C Programming/POSIX Reference/unistd.h/write

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The write system call writes data, in bytes as specified by the caller, from a buffer declared by the user in the program and then writes it into the file supplied by the calling process. In most modern operating system, a program that needs to write data to a file stored in a filesystem uses the Write system call. The file is identified by the file descriptor that is obtained from a previous call to open.

Write, thus, takes three arguments:

  1. The file descriptor of the file (fd).
  2. The buffer from where data is to be written into the file (buf).
  3. The number of bytes to be read from the buffer (nbytes).

POSIX usage[edit]

The write system call interface[1][2][3] is standardized by the POSIX specification. Data is written to a file by calling the write function. The function prototype is :

 ssize_t write(int fd, const void *buf, size_t nbytes);
Argument Description
fd
It is the file descriptor which has been obtained from the call to open. It is an integer value. The values 0, 1, 2 can also be given, for standard input, standard output & standard error, respectively .
buf
It points to a character array, which can be used to store content obtained from the file pointed to by fd.
nbytes
It specifies the number of bytes to be written from the file into the character array.

In above syntax, ssize_t is a typedef. It is a signed data type defined in sys/types.h. sizeof operator produces an integer value which is of type size_t.[4]
The write function returns the number of bytes successfully written into the array, which may at times be less than the specified nbytes. It returns -1 if an error is encountered.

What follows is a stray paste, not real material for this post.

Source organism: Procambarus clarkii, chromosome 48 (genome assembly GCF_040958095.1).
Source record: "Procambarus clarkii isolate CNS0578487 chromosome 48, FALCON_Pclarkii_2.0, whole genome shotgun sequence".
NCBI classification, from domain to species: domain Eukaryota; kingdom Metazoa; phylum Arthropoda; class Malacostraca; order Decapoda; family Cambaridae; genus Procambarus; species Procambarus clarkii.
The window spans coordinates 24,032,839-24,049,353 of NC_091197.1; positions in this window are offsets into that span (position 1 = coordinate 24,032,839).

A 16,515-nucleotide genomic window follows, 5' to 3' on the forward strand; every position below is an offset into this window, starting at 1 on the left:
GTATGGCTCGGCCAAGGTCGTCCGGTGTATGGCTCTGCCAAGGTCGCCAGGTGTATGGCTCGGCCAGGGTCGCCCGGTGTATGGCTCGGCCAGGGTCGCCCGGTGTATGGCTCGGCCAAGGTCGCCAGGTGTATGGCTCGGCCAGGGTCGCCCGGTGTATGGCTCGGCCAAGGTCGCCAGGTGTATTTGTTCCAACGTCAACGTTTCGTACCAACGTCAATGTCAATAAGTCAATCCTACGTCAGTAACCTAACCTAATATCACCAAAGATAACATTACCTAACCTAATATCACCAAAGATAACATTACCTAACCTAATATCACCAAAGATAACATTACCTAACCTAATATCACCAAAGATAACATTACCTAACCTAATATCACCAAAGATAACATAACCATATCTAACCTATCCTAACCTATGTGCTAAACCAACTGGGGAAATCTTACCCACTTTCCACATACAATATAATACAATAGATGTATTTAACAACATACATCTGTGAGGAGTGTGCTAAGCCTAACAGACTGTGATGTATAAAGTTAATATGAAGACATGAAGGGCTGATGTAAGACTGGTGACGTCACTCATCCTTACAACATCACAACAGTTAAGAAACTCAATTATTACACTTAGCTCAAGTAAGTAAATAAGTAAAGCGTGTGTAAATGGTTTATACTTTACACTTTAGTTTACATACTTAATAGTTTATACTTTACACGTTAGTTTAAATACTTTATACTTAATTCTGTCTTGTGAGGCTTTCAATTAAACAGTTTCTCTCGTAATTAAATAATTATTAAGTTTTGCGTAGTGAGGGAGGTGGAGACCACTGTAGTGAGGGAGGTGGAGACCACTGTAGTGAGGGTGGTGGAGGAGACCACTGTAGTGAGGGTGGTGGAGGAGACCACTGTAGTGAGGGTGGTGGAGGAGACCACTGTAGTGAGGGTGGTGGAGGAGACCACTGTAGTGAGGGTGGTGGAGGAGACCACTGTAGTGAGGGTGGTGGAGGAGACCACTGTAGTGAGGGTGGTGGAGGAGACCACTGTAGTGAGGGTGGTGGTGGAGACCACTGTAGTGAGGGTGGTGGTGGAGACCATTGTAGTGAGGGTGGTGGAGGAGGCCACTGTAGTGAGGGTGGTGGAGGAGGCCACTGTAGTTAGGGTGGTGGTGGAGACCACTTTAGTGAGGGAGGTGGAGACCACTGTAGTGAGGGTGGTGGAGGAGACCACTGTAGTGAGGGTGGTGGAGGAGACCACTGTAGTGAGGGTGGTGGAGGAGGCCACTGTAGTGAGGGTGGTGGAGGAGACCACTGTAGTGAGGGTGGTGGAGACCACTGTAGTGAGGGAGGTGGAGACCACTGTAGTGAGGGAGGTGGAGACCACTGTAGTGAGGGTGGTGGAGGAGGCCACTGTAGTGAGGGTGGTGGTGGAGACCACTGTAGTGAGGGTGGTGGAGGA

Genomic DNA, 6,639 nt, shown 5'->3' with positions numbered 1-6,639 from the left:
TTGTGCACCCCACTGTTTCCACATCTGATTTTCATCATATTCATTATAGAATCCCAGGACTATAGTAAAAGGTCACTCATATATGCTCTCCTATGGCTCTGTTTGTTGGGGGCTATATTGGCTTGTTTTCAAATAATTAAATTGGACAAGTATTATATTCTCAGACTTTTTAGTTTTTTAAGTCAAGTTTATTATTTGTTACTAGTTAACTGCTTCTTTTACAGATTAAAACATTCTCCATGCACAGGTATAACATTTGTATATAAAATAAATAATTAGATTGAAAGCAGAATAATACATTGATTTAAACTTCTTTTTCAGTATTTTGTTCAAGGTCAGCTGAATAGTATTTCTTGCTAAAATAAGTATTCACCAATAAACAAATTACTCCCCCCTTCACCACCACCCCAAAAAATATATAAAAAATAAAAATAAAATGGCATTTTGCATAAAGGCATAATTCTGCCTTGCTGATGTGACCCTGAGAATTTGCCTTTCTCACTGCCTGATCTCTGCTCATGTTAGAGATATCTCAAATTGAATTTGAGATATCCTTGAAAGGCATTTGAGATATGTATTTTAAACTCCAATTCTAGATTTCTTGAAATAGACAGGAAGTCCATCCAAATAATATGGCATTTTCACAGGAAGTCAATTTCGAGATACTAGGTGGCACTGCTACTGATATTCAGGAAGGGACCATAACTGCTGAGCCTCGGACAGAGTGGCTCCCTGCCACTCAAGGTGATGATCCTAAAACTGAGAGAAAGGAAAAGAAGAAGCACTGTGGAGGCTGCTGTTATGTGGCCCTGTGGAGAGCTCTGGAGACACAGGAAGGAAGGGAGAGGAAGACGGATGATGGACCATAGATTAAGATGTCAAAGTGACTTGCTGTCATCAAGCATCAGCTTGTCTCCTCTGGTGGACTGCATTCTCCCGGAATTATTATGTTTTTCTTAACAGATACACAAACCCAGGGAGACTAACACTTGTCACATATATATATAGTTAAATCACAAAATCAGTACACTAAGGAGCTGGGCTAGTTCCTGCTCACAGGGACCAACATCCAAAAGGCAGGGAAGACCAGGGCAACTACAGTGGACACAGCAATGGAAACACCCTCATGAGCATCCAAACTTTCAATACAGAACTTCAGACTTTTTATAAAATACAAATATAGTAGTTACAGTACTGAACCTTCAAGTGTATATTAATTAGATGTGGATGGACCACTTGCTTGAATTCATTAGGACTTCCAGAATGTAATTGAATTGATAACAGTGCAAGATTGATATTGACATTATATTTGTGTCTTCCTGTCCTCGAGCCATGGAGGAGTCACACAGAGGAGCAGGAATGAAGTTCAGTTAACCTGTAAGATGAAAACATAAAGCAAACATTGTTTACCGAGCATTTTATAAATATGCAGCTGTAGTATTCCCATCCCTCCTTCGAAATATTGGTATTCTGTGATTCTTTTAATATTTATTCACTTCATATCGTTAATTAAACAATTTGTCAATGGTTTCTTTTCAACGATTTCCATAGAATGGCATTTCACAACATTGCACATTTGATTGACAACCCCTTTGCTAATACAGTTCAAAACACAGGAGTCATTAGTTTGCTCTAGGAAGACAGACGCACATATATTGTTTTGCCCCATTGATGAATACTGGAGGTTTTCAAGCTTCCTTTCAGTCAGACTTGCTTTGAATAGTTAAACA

Usage Example[edit]

#include <stdio.h>
#include <string.h>
#include <stdlib.h>
#include <fcntl.h>
#include <unistd.h>
 
int main (int argc, char *argv[])
{
    int fd1;
    char buf[128];
    fd1 = open(argv[1], O_WRONLY);
    if (fd1 == -1) {
        perror("File cannot be opened");
        return EXIT_FAILURE;
    }
 
    /* Enter the data to be written into the file */
    scanf("%127s", buf);
 
    write(fd1, buf, strlen(buf)); /* fd1 is the file descriptor, buf is the character array used to 
 hold the data, strlen(buf) informs the function that the number of bytes equal to the length of the 
 string in the buffer need to be copied */
 
    return 0;
}

Errors encountered during operation[edit]

Listed below are some errors[5][6] that could be encountered during writing to a file. The errors are macros listed in errno.h .

Error Numbers Error Meaning
5
EIO
Low-level errors, often concerned with hardware read/write operations.
9
EBADF
The file descriptor fd is not valid, or an attempt is being made to write into a file opened in 'read-only' mode.
14
EFAULT
The address specified in the function is an invalid address.
22
EINVAL
The argument(s) passed with the function is(are) invalid.
28
ENOSPC
No space available for writing onto the disc.

References[edit]

See also[edit]

External links[edit]